Efficiency: Ideally your lab is running at or near 100%, however the reality is such that “peaks and valleys” are the norm profoundly impacting productivity and increasing unit costs. As a specialized outsourcing partner, companies such as Sciformix provide a predictable, attractively priced alternative to the classic in house staff-many companies tend to adapt a hybrid model that couples both in house expertise with external capability and bandwidth.

Economics: The economics of external drug safety capability are driven by labor arbitrage, that is to say that if external costs are less than 50% of that of in house capability and quality is equal to or better than current models, than the decision is very straightforward. As with investment policies in the financial world, 90% of the value is achieved with the initial decision, further incremental economic benefits are possible, but not as compelling once the major decision to go external is made. Currently, Sciformix can demonstrate cost benefits of greater than 50% compared with either in house or on shore based providers while providing a superior result.

Employees: The key driver for having an external provider for drug safety functions is based on the cost and upkeep of employees-including non-productive time, continuing education, vacations, holidays, benefits, etc. all of which add up to high overhead costs that are virtually eliminated when working with Sciformix.

Saturday, May 8, 2010

Pharmaceuticals – Under Siege?

Lately, I’ve been blogging about the general malaise that life sciences, and in particular, Big Pharma, are finding themselves in. Last week, I even compared poor Mike Huckman to a canary in a mine. (Apologies there, it seemed like a good idea at the time.)

The recent full court press by the Federal government against Goldman Sachs, first a civil suit, then a criminal investigation, got me wondering what the Beltway Gang was up to with their another one of their favorite bĂȘte noirs, Big Pharma. Seems that the Federal Drug Administration (FDA) has decided to breathe new life into its Office of Criminal Investigations. A recent article by Alicia Mundy in the Wall Street Journal ( ) outlines the FDA’s plans to re-energize itself and the focus of its prosecutions.

Are we seeing yet more evidence of an industry under siege? There’s definitely a more activist administration in Washington, D.C. these days. And Big Pharma has all the characteristics of a great target. Unpopular with the public, aging business model in need of an overhaul, and recipients of large amounts of public largess (i.e., Medicare). Makes me think of the financial services industry. I wonder if we’re going to see Big Pharma’s chairpersons appearing before Congress en masse anytime soon?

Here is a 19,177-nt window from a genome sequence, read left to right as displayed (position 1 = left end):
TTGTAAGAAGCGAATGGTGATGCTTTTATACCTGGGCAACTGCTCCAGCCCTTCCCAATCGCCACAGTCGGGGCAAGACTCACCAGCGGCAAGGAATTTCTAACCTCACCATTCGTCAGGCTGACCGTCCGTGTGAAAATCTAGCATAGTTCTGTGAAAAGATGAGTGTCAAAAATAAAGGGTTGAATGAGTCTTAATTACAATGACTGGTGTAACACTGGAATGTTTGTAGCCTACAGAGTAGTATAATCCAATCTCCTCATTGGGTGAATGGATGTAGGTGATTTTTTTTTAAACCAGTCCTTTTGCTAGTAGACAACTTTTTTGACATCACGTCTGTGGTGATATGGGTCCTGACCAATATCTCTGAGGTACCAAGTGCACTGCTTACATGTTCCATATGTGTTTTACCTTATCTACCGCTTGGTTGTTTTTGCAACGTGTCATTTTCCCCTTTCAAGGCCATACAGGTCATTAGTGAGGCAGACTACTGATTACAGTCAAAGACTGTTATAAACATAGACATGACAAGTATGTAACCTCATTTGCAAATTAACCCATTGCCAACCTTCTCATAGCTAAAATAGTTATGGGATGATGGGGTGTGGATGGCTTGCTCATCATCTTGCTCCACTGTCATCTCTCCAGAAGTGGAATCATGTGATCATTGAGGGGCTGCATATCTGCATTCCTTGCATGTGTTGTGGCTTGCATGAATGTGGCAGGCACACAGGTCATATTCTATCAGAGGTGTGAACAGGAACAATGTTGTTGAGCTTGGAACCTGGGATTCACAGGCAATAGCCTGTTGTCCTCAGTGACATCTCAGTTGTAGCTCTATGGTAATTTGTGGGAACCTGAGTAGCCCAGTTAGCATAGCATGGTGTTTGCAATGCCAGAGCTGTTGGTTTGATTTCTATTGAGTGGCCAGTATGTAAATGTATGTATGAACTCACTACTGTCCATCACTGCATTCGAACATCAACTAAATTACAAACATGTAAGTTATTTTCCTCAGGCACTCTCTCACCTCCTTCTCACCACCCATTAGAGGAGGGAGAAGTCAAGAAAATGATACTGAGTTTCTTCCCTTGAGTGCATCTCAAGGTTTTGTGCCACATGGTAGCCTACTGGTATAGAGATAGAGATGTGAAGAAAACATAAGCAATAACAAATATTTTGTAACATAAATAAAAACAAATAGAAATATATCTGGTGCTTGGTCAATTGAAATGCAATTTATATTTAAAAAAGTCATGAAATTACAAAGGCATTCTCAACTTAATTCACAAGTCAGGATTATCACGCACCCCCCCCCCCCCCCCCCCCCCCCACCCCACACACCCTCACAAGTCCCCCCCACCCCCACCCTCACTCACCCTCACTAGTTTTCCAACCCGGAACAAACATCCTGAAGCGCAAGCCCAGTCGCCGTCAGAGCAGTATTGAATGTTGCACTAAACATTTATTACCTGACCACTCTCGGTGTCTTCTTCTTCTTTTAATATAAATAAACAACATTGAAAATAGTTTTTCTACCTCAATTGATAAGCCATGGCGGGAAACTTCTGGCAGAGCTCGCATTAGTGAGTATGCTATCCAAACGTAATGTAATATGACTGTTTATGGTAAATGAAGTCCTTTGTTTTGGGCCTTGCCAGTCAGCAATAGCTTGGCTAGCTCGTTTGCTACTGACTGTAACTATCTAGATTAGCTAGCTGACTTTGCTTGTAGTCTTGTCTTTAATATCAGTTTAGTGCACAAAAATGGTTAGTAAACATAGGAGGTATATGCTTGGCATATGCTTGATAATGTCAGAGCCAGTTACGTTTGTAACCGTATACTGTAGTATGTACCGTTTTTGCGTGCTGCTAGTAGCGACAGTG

But, maybe we won’t see everyone trooping down to the Capitol anytime soon. Here’s why. First, Congress is enjoying themselves too much with the financial services industry. (Big Pharma should consider themselves fortunate in not having a poster child for egregious behavior like Bernie Madoff.) Next, Big Pharma hasn’t provided a lightning rod for public outrage yet. Sure, they’ve had the occasional Vioxx but they haven’t tried to melt down the economy or anything comparable yet.

In ancient China, there was a form of execution cum torture known as the death by a thousand cuts. I won’t go into the details (there are other blogs for that) but you get the idea. This is what Big Pharma is experiencing now. Every day seems to bring another cut/issue. Nothing big by itself but cumulatively they have an effect. Resources are drawn away from things like research and development. Innovation is throttled because of a risk adverse culture developing. Management attention is distracted from running the day to day business let alone forward looking strategic planning.

Once upon a time, Big Pharma was one of the glamour industries. Overtime, they became one of the last men standing. Now, Big Pharma is on the cusp of being another also ran. Globalization and commoditization are bringing down another industry.

I’ll continue to pursue this line for awhile. Unfortunately, I don’t see any significant changes anytime soon.

As always, we welcome your feedback. Please contact us at We look forward to hearing from you.

Contributed by Guy de Lastin